A. Efficient space utilization: Instead of farming on mere two dimensions, we begin to get production in three dimension starting from underneath the soil to tens of feet above the ground
B. Avoiding single-point of failure: A diversified crop plan results in a diversified food plan. Failure of single crop does not mean loss of all income for the farmer
C. Better micro-climate: Combination of diverse trees and shrubs also gives rise to a farm micro-climate that’s especially resilient to warming
By the same token, diversity by crop rotation also alleviates disease causing pests from establishing a stronghold at the farm.
This bio-diverse crop plan should also include seed diversity; strong native seeds could increase climate-resiliency. While crucial, diverse crop planning is difficult to implement. However, a skilled farm operator can start with a single parameter and gradually add others into the system.
A diverse crop plan (both inter-cropping and crop rotation) leads to a diverse population of insects, birds and bees, which not only helps in maintaining the natural food cycle but also helps us increase the yield by pollination. The humble honey-bee, in some cases, helps increase the yield by over 30%, not to mention the sweet nectar it leaves behind.
Sustainability includes profitability
For anything to be sustainable, it also should be profitable. Driven by simple economics there are two aspects to it:
Achieving high value production in the long run: A diversified crop plan of annuals and perennials, with a focus on soil health, water storage and pollinator health should help achieve consistent production over longer periods of time, especially when faced with climate change issues. An effort to mimic nature will help to achieve higher yields per cubic meter of space. Food grown with these natural processes also command higher premiums compared to their chemical-induced cousins available in the market.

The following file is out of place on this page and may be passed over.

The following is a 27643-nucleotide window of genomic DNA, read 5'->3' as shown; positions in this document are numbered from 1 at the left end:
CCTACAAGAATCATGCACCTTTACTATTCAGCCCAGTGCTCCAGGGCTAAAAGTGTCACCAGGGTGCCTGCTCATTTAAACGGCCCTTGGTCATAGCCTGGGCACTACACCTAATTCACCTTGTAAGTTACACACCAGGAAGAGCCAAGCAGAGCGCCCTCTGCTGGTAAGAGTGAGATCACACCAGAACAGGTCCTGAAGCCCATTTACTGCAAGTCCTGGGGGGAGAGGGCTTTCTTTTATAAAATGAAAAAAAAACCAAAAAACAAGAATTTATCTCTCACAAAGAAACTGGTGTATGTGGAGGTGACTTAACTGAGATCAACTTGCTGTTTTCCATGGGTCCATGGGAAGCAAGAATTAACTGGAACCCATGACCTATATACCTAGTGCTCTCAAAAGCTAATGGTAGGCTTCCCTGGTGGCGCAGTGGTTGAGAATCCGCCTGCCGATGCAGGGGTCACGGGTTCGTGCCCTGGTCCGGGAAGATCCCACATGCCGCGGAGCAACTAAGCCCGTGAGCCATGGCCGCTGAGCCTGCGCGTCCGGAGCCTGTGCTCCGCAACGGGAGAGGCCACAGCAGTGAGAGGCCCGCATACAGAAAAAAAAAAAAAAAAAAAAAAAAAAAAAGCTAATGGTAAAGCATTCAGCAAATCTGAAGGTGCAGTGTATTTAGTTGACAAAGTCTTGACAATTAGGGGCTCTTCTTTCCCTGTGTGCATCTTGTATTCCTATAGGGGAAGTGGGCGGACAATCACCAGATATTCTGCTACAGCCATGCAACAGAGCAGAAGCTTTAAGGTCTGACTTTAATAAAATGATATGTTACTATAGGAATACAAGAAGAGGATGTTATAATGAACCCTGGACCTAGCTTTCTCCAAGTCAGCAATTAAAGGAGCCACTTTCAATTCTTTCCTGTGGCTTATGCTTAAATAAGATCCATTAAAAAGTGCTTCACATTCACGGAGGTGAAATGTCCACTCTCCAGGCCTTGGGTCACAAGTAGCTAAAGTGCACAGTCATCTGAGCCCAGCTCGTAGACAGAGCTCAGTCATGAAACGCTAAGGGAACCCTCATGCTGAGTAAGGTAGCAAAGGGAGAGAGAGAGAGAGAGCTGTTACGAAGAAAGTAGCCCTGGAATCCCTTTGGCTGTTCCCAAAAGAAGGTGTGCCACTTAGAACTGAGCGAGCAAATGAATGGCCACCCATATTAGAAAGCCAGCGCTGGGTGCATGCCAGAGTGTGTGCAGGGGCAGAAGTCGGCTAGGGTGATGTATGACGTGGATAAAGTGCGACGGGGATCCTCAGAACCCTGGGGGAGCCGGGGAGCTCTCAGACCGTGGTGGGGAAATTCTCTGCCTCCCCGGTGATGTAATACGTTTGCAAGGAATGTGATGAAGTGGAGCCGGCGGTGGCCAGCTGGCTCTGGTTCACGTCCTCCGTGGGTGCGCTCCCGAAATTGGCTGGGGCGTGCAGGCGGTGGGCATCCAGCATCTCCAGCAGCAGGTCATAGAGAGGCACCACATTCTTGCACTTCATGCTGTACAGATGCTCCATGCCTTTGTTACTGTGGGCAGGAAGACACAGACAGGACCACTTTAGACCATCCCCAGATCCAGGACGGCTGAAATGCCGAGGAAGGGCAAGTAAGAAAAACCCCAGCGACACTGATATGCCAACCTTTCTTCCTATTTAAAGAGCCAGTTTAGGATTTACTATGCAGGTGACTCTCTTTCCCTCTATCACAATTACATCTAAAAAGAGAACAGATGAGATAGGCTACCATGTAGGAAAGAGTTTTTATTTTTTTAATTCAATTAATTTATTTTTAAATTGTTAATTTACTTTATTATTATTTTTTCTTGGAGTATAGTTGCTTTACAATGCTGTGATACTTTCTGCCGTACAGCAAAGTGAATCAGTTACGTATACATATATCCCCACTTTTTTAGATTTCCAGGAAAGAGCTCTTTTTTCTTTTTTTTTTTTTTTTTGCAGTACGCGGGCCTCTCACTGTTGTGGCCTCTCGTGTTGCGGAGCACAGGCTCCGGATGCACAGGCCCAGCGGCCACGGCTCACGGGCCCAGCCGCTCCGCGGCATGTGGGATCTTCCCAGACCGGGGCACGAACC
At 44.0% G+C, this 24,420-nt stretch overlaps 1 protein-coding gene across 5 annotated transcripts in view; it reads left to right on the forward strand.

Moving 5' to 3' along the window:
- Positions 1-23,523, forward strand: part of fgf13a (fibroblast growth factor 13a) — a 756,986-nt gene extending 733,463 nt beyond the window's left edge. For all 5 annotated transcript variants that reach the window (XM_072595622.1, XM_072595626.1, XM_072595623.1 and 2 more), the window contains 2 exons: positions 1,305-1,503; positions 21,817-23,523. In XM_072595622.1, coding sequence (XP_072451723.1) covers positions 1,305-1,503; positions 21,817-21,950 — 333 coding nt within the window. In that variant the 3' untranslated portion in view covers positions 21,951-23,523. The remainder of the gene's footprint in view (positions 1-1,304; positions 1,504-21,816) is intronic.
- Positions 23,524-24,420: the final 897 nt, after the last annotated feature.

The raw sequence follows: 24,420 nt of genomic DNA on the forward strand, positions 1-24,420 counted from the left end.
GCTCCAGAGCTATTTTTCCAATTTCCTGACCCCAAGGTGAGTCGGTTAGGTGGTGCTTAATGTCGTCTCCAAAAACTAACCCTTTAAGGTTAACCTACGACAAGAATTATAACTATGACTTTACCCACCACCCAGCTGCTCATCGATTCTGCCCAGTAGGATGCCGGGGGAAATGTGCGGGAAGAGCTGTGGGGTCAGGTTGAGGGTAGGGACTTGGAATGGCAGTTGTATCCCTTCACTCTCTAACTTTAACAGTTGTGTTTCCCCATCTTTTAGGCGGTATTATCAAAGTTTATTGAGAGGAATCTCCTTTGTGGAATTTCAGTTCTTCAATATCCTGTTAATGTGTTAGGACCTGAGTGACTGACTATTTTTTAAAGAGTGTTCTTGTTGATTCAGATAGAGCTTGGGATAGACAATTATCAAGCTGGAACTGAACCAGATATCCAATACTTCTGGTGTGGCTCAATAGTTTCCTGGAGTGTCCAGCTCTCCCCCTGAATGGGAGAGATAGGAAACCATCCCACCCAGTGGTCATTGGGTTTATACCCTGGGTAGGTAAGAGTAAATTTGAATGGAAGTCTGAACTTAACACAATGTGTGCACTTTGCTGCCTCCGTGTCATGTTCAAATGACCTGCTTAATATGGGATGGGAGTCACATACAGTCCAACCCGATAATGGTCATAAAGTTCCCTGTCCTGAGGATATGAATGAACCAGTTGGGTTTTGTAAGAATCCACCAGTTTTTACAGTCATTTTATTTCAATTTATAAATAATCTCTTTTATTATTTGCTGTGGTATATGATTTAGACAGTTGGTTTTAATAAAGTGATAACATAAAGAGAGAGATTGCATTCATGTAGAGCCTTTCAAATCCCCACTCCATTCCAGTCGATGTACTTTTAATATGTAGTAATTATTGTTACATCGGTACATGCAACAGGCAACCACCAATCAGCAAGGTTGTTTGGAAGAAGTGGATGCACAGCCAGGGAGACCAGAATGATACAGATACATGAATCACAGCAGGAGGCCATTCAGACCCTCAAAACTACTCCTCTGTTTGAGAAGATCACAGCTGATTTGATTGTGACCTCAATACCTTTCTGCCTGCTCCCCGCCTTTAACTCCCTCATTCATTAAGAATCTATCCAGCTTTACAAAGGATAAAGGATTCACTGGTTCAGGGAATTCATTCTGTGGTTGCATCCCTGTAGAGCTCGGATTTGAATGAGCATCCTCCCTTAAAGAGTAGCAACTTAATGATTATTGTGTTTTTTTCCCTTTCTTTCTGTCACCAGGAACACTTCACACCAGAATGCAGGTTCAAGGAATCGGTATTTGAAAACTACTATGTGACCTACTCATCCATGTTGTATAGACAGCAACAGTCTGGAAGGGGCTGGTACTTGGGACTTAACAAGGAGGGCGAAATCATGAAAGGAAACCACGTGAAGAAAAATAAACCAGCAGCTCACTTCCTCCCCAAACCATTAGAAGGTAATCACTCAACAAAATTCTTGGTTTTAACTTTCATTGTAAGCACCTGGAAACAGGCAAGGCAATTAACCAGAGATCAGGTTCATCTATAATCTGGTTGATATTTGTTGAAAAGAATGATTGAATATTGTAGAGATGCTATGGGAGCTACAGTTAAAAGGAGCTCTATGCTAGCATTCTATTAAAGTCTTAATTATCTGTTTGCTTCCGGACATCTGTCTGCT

Minimizing inputs and interventions: At target state a sustainable agriculture system should become just that — sustainable with minimal inputs and interventions. There will always be certain processes like sowing annuals, maintenance and harvesting that will require human labor, however, nature will mostly take over operations like and nutrient and pest management. While the farm will need more love in the initial part of the journey, the target state should be very fruitful.
There’s a very strong business model centered on sustainable agriculture and doing this at scale has never been more important than now.
People drive and sustain change
While the theory has existed for a while and is also operationalized in pockets, widespread adoption has remained lacking and a key success factor for that is engagement with different stakeholders.
A. Labor: The backbone of any farming operation, labor management, is key to any successful farming venture. Proper training and fair treatment prove helpful in retaining good farm labor
B. Consumer: Right customer segment is another key people segment to understand. Finding the right set of people who fully appreciate the natural practices as well as the fruits of its labor, will prove critical in initial stages of the journey
C. Farmers to carry the baton forward: This is the group required to really scale sustainable agriculture beyond certain progressive farmers. These could be farmers of the region or even other professionals looking for a better life and a lucrative business opportunity
While sustainable farming practices have been conceptualized recently, it has existed for a while and was practiced by many indigenous cultures implicitly long before the advent of modern, chemical-intensive agriculture. Combination of this ancient wisdom with modern technology and effective business practices will form the basis of next farming revolution — the one where our farms are unique ecosystems alive with diverse lifeforms and places of equity laden with abundance. With the right intention, respect and gratitude, the time is ripe for us to collectively embark on the journey of sustainable agriculture to restore the natural balance.